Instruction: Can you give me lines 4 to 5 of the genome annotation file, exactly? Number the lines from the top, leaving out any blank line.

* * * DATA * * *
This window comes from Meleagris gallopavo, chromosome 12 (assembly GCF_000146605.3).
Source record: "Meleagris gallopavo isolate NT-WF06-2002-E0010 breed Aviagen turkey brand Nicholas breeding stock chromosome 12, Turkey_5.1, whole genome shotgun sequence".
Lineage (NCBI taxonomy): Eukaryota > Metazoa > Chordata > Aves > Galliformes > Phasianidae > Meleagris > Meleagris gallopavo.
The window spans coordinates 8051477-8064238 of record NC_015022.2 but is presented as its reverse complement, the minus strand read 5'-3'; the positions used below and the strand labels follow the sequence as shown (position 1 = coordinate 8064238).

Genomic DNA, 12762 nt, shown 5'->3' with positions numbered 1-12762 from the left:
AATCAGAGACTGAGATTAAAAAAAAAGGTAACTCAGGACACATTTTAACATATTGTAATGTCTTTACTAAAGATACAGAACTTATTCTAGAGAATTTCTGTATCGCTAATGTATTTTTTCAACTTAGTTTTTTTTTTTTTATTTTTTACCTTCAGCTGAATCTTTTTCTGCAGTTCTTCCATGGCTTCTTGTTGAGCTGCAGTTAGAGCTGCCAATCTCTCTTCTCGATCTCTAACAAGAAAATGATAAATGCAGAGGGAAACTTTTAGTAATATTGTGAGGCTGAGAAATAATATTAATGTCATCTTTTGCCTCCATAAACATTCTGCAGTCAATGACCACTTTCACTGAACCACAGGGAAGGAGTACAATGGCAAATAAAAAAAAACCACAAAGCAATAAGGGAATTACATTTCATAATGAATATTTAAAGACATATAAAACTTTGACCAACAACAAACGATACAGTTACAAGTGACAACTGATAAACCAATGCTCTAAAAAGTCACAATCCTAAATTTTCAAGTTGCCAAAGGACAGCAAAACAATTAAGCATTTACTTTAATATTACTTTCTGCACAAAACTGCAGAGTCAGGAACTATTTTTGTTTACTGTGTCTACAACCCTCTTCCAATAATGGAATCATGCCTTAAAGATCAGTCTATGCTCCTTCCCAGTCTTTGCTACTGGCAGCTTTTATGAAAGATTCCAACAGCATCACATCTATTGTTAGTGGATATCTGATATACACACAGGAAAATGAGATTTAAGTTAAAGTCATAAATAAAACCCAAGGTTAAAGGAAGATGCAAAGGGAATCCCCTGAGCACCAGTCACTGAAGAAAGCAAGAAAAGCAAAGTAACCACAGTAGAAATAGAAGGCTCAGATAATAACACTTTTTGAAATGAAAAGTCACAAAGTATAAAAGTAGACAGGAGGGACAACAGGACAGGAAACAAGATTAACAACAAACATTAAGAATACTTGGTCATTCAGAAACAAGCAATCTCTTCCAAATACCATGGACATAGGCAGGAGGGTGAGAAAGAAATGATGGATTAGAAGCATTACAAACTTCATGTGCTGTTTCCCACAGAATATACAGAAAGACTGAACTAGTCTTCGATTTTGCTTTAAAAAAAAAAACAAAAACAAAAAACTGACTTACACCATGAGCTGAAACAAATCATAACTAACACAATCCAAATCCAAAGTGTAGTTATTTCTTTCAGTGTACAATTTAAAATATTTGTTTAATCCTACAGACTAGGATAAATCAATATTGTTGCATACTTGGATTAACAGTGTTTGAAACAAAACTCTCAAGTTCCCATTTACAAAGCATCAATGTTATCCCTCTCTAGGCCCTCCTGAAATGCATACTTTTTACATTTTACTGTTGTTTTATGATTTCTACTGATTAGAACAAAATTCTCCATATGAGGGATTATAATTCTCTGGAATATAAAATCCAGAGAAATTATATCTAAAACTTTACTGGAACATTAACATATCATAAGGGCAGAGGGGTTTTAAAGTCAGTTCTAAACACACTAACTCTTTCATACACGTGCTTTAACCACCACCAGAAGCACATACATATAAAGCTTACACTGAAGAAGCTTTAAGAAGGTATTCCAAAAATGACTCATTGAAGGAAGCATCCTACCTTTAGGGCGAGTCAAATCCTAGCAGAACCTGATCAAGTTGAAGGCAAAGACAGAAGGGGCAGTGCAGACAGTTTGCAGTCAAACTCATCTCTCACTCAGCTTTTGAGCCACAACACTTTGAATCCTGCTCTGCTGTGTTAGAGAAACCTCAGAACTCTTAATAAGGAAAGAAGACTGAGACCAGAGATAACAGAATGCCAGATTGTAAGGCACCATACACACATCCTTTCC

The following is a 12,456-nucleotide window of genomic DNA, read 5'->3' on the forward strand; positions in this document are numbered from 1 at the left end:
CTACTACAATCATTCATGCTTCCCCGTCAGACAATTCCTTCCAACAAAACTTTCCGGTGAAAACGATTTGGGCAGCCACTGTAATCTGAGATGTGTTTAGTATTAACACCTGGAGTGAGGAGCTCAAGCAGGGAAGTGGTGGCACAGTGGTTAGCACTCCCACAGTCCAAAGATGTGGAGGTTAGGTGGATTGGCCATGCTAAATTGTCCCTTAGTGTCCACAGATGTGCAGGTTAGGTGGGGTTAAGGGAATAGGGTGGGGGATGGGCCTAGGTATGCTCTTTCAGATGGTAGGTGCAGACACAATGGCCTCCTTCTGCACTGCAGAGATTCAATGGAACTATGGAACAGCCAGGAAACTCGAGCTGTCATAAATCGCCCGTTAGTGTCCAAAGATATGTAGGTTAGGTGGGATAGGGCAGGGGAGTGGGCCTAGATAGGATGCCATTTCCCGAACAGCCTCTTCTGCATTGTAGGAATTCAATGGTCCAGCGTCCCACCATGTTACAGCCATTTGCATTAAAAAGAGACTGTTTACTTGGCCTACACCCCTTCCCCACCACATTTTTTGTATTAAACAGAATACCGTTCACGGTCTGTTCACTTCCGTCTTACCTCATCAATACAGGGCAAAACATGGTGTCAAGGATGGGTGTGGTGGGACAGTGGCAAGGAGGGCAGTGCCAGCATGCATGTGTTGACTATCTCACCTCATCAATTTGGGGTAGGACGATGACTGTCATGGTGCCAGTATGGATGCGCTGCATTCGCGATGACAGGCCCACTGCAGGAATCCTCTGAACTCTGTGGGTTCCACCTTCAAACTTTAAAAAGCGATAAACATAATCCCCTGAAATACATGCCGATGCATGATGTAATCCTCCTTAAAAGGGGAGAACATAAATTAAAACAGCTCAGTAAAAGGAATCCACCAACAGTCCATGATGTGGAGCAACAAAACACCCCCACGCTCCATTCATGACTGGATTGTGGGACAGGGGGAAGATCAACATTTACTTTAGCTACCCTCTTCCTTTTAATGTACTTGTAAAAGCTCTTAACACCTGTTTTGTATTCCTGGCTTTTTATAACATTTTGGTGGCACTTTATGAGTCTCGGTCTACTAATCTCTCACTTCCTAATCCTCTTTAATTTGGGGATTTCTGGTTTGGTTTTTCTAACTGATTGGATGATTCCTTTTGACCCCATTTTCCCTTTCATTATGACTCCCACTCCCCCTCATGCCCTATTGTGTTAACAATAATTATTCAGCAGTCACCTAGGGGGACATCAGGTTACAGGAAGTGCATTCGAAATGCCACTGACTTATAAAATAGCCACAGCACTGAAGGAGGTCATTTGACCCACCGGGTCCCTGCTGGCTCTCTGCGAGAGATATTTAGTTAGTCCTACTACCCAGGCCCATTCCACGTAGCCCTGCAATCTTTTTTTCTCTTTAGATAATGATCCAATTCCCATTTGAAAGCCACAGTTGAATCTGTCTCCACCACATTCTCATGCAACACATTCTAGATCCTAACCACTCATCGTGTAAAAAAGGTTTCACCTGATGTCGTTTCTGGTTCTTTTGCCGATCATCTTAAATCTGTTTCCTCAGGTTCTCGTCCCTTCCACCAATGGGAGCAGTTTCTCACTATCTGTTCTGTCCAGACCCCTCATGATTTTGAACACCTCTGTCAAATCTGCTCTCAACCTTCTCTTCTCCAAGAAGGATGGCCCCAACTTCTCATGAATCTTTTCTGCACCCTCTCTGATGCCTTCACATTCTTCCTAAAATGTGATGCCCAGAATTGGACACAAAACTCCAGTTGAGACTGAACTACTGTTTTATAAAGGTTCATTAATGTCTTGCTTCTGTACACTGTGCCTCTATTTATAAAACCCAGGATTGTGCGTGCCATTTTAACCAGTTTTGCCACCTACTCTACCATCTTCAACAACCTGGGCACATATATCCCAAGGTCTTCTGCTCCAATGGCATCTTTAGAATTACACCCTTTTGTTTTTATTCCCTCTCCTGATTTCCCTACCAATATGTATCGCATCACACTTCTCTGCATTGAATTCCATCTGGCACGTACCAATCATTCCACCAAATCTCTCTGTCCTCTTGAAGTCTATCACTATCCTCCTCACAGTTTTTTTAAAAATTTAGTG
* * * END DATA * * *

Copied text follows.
The window spans coordinates 8051477-8064238 of record NC_015022.2 but is presented as its reverse complement, the minus strand read 5'-3'; the positions used below and the strand labels follow the sequence as shown (position 1 = coordinate 8064238).

Genomic DNA, 12762 nt, shown 5'->3' with positions numbered 1-12762 from the left: